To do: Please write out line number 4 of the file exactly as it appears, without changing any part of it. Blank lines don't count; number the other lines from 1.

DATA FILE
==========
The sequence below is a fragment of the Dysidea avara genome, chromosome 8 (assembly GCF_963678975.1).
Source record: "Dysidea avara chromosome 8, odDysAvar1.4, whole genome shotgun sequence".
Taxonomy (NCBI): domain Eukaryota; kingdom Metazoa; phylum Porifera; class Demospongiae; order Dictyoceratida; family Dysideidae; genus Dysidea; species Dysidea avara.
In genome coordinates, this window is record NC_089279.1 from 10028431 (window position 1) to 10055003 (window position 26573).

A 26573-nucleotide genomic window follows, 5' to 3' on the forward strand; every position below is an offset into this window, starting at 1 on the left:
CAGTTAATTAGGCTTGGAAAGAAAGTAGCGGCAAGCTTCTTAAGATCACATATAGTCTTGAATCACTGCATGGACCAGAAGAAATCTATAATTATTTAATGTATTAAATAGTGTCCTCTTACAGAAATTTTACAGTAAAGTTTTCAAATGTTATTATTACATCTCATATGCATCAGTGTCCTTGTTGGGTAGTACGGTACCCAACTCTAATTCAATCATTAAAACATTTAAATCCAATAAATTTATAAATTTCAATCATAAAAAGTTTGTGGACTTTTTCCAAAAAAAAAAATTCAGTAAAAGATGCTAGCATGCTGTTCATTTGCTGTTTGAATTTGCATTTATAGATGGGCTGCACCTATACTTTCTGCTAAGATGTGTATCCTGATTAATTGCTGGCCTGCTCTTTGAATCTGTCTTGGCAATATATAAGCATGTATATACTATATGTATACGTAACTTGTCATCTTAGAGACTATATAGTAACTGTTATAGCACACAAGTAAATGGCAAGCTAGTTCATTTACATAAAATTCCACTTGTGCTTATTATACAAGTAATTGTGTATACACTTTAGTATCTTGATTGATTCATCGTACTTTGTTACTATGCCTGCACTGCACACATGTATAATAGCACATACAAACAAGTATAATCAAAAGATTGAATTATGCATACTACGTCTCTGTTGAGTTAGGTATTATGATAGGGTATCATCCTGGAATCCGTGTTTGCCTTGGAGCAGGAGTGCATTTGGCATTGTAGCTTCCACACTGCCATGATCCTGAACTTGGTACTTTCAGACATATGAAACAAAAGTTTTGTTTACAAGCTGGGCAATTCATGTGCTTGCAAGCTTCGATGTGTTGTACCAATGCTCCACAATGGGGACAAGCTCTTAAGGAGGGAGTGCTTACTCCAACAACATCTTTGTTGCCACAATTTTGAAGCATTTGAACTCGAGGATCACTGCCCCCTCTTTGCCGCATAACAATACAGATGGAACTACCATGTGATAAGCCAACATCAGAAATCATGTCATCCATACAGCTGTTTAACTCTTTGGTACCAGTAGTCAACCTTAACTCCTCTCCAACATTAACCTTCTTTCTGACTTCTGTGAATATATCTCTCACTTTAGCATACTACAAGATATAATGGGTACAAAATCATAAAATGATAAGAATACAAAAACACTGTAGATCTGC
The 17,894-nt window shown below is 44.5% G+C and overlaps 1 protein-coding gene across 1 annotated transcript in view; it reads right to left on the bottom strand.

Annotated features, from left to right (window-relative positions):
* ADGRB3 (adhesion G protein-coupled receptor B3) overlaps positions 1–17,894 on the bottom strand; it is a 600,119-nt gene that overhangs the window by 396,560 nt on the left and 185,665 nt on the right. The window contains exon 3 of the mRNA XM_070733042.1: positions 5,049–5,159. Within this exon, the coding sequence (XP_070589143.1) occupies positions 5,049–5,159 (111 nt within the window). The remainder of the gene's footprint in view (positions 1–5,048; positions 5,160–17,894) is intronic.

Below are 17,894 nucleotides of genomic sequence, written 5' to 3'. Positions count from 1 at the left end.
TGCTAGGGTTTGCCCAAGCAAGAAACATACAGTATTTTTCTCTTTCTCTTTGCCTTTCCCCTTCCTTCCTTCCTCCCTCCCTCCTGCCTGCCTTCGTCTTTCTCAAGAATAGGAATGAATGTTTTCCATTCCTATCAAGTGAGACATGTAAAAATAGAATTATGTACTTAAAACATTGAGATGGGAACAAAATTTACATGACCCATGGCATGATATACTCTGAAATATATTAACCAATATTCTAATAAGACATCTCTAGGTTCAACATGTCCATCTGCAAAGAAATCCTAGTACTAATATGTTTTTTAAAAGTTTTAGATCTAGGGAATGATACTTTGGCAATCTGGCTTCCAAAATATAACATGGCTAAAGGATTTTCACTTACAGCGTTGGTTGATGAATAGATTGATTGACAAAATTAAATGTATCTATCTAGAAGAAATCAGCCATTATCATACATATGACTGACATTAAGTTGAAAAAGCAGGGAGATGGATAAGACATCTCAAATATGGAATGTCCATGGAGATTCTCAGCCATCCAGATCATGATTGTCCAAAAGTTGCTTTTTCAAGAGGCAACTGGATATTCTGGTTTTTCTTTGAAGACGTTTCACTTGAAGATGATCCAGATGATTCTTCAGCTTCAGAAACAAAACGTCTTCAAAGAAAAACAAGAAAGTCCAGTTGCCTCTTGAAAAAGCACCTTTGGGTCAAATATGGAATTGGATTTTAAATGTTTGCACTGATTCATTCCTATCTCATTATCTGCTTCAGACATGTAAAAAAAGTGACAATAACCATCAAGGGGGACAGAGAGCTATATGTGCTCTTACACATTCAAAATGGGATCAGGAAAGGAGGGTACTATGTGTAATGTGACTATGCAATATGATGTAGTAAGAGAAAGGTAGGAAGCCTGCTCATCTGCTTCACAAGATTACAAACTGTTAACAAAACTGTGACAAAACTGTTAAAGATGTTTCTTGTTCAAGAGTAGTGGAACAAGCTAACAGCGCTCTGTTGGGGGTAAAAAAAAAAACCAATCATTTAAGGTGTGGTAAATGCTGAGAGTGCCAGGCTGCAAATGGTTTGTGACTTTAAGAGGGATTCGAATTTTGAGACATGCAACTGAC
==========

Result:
In genome coordinates, this window is record NC_089279.1 from 10028431 (window position 1) to 10055003 (window position 26573).